These trees are comfortably ensconced in that mythical garden environment:  moist, rich, well-drained soil.  The magical ingredient for this is of course compost.  Reading most modern garden books, compost is good for whatever ails your garden.  Soil too dry?  Add compost!  Too wet?  Add compost!  Too much clay?  Add compost!  Too sandy?  Add compost!  Children are failing in school?  Add.. no wait..that doesn’t help.

Seriously, compost is an amazing all purpose soil amendment.  I’ve been as generous as I can afford with it over my gardening career and NEVER regretted adding compost or wished I’d used less.

It was a marvelous addition to the hardpan clay front yard in my first garden when we renovated the lawn and ordered 10 cubic yards of “half horse,” that is compost that is a half and half mixture of composted leaves and composted horse manure.  I still remember my four year older daughter gleefully informing a horrified peer, “You know what THAT is?  It’s HORSE POOP!”  Ten yards was a rather excessive amount, and I’ve promised DH never to buy more than 5 yards of anything.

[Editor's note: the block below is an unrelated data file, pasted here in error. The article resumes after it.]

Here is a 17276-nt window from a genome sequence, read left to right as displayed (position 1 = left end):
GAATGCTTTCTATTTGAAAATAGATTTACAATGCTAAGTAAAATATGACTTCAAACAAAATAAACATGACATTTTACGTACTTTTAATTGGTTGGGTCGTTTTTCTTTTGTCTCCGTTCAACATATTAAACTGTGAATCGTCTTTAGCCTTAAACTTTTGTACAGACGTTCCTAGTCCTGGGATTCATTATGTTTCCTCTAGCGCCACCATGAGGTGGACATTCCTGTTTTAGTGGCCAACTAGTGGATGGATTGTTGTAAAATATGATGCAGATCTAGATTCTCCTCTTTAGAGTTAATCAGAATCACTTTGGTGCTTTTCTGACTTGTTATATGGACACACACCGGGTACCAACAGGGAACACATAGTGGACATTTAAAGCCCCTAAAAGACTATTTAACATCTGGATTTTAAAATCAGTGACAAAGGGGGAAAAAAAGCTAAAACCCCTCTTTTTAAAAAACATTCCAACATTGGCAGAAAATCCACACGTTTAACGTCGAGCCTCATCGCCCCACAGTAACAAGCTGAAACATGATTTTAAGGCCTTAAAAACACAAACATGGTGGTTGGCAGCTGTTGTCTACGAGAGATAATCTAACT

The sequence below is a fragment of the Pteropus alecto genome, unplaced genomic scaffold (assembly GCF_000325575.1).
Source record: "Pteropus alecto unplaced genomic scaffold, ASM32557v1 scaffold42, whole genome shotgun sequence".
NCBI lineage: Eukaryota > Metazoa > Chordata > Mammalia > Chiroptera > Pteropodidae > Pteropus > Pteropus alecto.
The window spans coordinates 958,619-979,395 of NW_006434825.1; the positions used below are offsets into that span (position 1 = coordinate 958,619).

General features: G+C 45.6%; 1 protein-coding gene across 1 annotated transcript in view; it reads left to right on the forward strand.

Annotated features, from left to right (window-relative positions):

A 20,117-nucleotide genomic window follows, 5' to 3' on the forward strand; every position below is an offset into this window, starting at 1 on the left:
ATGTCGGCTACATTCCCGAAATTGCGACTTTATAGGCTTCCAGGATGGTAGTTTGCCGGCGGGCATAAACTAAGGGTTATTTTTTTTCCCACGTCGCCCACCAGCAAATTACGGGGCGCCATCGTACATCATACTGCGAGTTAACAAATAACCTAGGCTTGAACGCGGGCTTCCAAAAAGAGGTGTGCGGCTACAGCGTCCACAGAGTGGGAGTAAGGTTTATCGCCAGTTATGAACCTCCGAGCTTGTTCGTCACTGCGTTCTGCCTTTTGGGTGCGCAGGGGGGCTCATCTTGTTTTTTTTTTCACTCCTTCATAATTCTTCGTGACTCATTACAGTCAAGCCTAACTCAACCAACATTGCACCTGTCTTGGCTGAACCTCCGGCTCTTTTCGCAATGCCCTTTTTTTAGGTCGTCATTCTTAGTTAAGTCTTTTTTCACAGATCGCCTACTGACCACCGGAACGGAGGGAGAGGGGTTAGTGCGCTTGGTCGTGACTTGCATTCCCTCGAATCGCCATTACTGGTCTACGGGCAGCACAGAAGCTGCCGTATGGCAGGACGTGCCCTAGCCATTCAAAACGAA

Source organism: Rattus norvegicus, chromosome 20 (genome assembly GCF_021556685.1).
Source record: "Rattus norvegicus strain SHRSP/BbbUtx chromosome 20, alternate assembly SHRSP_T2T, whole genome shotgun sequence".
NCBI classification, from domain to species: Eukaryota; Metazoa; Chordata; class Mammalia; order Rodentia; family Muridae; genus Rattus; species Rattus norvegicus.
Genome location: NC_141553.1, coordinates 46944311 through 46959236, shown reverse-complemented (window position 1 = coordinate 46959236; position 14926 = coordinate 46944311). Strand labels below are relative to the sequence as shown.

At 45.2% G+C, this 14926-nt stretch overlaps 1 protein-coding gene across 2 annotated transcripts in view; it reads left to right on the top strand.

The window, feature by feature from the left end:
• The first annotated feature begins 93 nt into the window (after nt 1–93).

That same hardpan clay got another dose of compost when I put in a large flower bed using sort of a lasagna gardening approach:  Six to ten layers of newspaper (no colored ink) topped with six inches of compost.  I moved away several years ago, but the bed is still going strong.

After checking out the book Lasagna Gardening from my local library, I’ve adapted a slower approach,letting mulch turn into compost over time.  For existing beds, mulching once a year with shredded hardwood has made a significant difference in soil quality in just a couple of years.  The “new” oval bed where the plum trees are located was lawn before spending Spring through Fall of 2009 covered with cardboard and six inches of mulch.  I’m gradually adding shrubs and perennials over time, and topping off the mulch with a couple of new inches every year.  So far the weed problems have been tiny to nonexistent.

Now we’re systematically working our way through five yards of Leafgro compost to amend raised beds for this year’s edible gardening extravaganza.  In addition to the fruit trees, there are 50 strawberry plants, 8 blueberries, 13 raspberries and an assortment of ornamental plants from Burnt Ridge Nursery waiting to be planted.  Hopefully I’ll have plenty of fruit in the coming years!